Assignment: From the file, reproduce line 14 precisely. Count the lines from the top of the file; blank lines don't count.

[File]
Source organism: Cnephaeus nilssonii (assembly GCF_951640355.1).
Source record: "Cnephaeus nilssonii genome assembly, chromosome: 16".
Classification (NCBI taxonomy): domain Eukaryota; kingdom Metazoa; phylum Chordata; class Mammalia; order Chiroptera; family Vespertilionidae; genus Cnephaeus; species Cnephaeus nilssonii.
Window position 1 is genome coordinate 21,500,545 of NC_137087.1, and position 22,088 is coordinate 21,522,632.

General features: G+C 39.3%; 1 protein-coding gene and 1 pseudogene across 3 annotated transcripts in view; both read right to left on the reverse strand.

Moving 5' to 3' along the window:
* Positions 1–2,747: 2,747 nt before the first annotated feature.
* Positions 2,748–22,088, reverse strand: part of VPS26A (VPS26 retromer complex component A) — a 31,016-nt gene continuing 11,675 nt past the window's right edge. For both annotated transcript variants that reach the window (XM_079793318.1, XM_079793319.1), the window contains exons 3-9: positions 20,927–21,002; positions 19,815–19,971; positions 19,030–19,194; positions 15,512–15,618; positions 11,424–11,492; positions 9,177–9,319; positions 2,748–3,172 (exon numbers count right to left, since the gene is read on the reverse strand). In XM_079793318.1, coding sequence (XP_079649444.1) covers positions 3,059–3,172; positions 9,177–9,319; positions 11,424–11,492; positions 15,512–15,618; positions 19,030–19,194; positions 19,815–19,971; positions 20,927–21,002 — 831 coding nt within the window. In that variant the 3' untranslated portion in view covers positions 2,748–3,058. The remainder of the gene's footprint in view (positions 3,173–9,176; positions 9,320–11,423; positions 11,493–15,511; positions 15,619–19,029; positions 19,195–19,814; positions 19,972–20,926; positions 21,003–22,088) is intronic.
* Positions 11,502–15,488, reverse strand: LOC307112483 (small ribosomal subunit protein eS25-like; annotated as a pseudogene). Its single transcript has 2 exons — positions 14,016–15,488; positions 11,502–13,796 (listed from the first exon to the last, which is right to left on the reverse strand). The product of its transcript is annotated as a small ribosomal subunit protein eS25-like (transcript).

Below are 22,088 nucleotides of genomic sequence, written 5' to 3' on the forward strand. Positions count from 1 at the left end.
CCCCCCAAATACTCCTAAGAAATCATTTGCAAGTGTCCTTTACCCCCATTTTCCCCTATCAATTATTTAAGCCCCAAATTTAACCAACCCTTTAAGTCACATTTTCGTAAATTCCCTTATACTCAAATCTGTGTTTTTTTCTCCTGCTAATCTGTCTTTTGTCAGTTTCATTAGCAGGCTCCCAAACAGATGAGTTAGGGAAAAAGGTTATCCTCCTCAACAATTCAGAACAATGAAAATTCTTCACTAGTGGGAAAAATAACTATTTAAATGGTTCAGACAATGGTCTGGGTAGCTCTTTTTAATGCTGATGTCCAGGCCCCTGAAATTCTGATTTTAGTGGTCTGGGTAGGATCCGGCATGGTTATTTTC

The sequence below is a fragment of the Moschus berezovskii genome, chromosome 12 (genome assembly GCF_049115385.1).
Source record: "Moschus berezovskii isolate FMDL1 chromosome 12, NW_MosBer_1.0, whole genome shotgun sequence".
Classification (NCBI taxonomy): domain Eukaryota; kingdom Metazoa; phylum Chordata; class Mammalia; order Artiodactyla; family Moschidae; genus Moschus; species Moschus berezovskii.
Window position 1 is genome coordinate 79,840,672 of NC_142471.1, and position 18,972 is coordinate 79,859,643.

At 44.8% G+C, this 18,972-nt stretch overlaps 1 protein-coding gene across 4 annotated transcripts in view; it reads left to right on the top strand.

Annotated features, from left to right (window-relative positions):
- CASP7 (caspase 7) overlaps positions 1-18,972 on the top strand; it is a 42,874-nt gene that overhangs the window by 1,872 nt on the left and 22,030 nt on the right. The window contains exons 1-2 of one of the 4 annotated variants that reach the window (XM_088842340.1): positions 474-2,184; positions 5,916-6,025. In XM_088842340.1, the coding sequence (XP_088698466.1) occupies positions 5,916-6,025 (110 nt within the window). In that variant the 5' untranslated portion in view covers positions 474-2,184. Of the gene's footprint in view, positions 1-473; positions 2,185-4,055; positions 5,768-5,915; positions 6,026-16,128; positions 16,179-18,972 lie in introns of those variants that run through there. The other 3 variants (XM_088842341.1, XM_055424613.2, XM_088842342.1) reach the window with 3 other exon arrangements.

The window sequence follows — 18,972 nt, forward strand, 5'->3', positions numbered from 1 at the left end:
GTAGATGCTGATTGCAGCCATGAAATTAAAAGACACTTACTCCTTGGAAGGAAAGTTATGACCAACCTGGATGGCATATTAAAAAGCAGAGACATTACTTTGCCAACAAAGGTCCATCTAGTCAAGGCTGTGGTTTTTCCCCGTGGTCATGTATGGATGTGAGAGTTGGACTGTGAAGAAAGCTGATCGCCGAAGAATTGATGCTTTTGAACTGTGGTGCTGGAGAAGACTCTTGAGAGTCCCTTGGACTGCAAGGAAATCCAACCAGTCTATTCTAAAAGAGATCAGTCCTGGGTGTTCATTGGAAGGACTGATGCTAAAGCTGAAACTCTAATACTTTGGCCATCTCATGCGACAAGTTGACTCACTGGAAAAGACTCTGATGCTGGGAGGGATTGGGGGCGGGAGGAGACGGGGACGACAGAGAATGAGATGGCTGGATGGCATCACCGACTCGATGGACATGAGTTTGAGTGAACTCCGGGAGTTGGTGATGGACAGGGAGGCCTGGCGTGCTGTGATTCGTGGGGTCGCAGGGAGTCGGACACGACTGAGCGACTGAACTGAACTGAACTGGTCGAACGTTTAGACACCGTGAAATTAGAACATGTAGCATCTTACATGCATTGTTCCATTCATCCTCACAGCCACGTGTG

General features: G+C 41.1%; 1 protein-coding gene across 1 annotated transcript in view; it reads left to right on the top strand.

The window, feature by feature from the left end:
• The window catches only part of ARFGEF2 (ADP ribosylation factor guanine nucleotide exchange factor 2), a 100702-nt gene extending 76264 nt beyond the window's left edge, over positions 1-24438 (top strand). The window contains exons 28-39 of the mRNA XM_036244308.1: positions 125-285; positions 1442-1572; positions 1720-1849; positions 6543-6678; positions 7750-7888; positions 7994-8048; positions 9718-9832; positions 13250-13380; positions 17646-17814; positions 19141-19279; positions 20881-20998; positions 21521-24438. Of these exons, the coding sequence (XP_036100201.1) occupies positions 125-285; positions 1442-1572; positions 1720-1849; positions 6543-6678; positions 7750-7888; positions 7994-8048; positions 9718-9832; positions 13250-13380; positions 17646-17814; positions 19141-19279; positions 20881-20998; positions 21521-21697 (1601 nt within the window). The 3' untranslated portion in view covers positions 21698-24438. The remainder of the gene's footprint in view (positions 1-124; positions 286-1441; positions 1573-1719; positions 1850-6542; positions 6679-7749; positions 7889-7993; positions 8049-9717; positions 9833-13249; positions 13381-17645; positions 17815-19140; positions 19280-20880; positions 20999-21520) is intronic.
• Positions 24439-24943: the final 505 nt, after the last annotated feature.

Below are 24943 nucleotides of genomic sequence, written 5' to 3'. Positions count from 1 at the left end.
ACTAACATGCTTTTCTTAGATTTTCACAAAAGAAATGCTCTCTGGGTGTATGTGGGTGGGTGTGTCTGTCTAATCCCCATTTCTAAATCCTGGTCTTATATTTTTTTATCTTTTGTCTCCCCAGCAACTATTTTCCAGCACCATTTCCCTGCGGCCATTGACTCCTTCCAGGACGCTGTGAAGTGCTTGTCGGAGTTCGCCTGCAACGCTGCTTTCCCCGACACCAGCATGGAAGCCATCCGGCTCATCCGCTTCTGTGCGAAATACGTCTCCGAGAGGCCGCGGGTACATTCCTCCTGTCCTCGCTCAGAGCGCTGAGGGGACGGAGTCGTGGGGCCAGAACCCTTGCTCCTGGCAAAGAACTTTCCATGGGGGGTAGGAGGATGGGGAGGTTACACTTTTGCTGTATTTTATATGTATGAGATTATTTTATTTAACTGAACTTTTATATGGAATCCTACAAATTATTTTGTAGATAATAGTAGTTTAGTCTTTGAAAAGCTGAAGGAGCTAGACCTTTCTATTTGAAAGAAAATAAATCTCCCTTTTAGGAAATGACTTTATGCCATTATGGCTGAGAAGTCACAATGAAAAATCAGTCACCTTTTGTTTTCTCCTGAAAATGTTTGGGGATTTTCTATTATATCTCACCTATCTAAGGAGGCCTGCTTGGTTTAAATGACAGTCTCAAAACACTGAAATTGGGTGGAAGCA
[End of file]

Classification (NCBI taxonomy): domain Eukaryota; kingdom Metazoa; phylum Chordata; class Mammalia; order Artiodactyla; family Moschidae; genus Moschus; species Moschus berezovskii.